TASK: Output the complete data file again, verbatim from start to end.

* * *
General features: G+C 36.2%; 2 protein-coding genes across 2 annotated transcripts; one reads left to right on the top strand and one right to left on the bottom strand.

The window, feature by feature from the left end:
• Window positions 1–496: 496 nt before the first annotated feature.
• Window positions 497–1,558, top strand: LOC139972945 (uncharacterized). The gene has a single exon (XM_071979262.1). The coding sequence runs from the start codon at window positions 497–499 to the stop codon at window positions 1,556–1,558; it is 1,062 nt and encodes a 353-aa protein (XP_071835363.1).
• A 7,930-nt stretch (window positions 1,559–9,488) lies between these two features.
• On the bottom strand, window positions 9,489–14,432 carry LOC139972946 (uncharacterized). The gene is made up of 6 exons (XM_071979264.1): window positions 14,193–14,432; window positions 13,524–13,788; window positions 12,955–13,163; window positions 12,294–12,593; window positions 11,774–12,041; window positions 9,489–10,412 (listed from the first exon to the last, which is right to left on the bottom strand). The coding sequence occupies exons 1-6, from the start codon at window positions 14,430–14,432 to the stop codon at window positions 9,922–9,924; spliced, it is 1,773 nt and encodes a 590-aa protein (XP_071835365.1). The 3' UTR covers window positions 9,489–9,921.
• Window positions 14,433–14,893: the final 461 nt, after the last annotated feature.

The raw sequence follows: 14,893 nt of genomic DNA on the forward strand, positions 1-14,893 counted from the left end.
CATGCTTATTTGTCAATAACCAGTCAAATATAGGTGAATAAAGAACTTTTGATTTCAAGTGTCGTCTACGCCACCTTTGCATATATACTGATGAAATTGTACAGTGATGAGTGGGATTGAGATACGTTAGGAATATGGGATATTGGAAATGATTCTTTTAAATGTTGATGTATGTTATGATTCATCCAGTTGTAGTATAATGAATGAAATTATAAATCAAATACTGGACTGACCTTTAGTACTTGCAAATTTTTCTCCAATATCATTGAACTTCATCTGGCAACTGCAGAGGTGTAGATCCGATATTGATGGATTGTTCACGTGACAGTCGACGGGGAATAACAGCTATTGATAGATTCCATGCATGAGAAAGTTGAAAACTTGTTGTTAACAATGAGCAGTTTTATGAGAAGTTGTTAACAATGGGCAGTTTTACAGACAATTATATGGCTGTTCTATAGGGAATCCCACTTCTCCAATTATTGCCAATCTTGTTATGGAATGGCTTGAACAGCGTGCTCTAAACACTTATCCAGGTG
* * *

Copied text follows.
General features: G+C 36.2%; 2 protein-coding genes across 2 annotated transcripts; one reads left to right on the top strand and one right to left on the bottom strand.

The window, feature by feature from the left end:
• Window positions 1–496: 496 nt before the first annotated feature.
• Window positions 497–1,558, top strand: LOC139972945 (uncharacterized). The gene has a single exon (XM_071979262.1). The coding sequence runs from the start codon at window positions 497–499 to the stop codon at window positions 1,556–1,558; it is 1,062 nt and encodes a 353-aa protein (XP_071835363.1).
• A 7,930-nt stretch (window positions 1,559–9,488) lies between these two features.
• On the bottom strand, window positions 9,489–14,432 carry LOC139972946 (uncharacterized). The gene is made up of 6 exons (XM_071979264.1): window positions 14,193–14,432; window positions 13,524–13,788; window positions 12,955–13,163; window positions 12,294–12,593; window positions 11,774–12,041; window positions 9,489–10,412 (listed from the first exon to the last, which is right to left on the bottom strand). The coding sequence occupies exons 1-6, from the start codon at window positions 14,430–14,432 to the stop codon at window positions 9,922–9,924; spliced, it is 1,773 nt and encodes a 590-aa protein (XP_071835365.1). The 3' UTR covers window positions 9,489–9,921.
• Window positions 14,433–14,893: the final 461 nt, after the last annotated feature.

The raw sequence follows: 14,893 nt of genomic DNA on the forward strand, positions 1-14,893 counted from the left end.
CATGCTTATTTGTCAATAACCAGTCAAATATAGGTGAATAAAGAACTTTTGATTTCAAGTGTCGTCTACGCCACCTTTGCATATATACTGATGAAATTGTACAGTGATGAGTGGGATTGAGATACGTTAGGAATATGGGATATTGGAAATGATTCTTTTAAATGTTGATGTATGTTATGATTCATCCAGTTGTAGTATAATGAATGAAATTATAAATCAAATACTGGACTGACCTTTAGTACTTGCAAATTTTTCTCCAATATCATTGAACTTCATCTGGCAACTGCAGAGGTGTAGATCCGATATTGATGGATTGTTCACGTGACAGTCGACGGGGAATAACAGCTATTGATAGATTCCATGCATGAGAAAGTTGAAAACTTGTTGTTAACAATGAGCAGTTTTATGAGAAGTTGTTAACAATGGGCAGTTTTACAGACAATTATATGGCTGTTCTATAGGGAATCCCACTTCTCCAATTATTGCCAATCTTGTTATGGAATGGCTTGAACAGCGTGCTCTAAACACTTATCCAGGTG